Open Accessibility Menu

Stuck on the Couch? How Not Exercising Makes Your Aches and Pains Worse

Stuck on the Couch? How Not Exercising Makes Your Aches and Pains Worse

The soreness and pain you feel after an intense workout will not compare to the body aches you may feel by maintaining a sedentary lifestyle and not exercising.

The soreness that you may experience after a tough workout is due to the buildup of lactic acid from muscle fibers undergoing the stress of beginning to break down. As your muscle fibers begin to repair, they get larger and stronger, leading to bigger and stronger muscles.

Muscle soreness is a normal side effect when you exercise. It can begin a few hours after starting a new activity or changing your workout routine, and it may last anywhere between 24 to 48 hours. It is a sign that you are getting stronger.

Exercise Improves Your Aches and Pains

Exercise helps your muscles get stronger, and it has other health benefits like:

  • Lubricating your joints and prevent joint pain
  • Maintaining bone strength and integrity
  • Improving sleep
  • Helping with weight management
  • Giving you a boost of energy
  • Enhancing your quality of life

If you do not engage in regular exercise, this may lead to health conditions associated with a sedentary lifestyle. Sitting for prolonged periods can put you at higher risks of obesityheart disease, and diabetes.

A lack of physical activity is harmful to your musculoskeletal system in the long run as your muscles start to stiffen and weaken. Sitting for prolonged periods can also lead to poor posture and neck and back pain, and it can even worsen chronic pain symptoms.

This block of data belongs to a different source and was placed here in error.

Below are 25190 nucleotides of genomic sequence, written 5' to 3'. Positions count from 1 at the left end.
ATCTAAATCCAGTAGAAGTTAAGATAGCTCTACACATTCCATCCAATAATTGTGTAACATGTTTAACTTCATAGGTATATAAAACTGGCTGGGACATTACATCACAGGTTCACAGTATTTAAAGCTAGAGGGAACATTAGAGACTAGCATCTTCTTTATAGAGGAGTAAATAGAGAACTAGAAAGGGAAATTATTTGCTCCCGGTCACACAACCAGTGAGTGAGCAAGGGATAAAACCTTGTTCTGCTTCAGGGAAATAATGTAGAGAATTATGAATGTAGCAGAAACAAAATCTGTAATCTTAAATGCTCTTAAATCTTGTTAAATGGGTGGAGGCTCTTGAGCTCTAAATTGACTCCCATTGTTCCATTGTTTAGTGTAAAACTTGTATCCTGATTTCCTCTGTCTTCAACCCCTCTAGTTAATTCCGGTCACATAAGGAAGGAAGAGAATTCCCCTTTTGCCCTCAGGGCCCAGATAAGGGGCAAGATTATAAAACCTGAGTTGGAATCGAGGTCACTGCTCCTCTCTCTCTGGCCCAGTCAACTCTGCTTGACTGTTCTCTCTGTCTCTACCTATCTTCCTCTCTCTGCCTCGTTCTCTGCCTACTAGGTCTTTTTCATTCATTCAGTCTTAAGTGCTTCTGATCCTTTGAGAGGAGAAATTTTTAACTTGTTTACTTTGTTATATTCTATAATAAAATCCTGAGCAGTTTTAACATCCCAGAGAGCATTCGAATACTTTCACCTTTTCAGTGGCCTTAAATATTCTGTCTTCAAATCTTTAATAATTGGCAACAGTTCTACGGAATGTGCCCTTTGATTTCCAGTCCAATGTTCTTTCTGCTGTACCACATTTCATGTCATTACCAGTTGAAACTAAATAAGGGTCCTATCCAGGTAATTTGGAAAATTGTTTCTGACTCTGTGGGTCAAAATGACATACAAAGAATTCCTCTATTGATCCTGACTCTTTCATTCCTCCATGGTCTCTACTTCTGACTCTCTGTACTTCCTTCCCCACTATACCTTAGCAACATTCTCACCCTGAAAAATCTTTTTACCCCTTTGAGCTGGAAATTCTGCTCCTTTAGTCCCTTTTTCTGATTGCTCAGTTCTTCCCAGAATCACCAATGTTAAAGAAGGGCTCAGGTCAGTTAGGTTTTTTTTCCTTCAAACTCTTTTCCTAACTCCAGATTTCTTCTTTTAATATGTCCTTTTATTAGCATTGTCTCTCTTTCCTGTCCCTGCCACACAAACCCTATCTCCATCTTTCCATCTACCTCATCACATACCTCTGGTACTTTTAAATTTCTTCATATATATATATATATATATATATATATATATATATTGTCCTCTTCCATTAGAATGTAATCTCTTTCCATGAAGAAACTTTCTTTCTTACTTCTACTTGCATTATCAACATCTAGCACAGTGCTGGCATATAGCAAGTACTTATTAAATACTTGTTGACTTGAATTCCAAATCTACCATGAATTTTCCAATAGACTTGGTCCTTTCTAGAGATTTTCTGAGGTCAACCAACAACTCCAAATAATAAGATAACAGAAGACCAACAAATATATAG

Start Slow

Any type of exercise can improve every aspect of your health, which is why it is important to start a new workout routine slowly. Easing into an exercise routine will help prevent a myriad of sports injuries while you gradually improve your strength and cardiovascular endurance.

One of the best ways to relieve muscle soreness and prevent pain is to start with gentle exercises. Exercise will strengthen your muscles and lubricate your joints, making you less likely to get injured or to experience joint pain. Although it may seem counterintuitive at first, the more you move, the faster the discomfort will go away.

  • Start with walking, as this is one of the best ways to resume the type of movement that our body was designed for. For millennia, our species walked many terrains to get from point A to point B. Consider tapping into this basic movement that we were designed to do.
  • Light stretches will help with flexibility. If your day consists of you sitting for prolonged periods, consider taking breaks in between to do stretches of your shoulder and chest, neck, back, and hips to improve posture. Stretching your hands and arms will help prevent wrist pain. And simply standing up straight and tall with arms reaching high to the sky with palms out facing forward and your fingers spread out will give you an exhilarating stretch from your toes up to your fingers.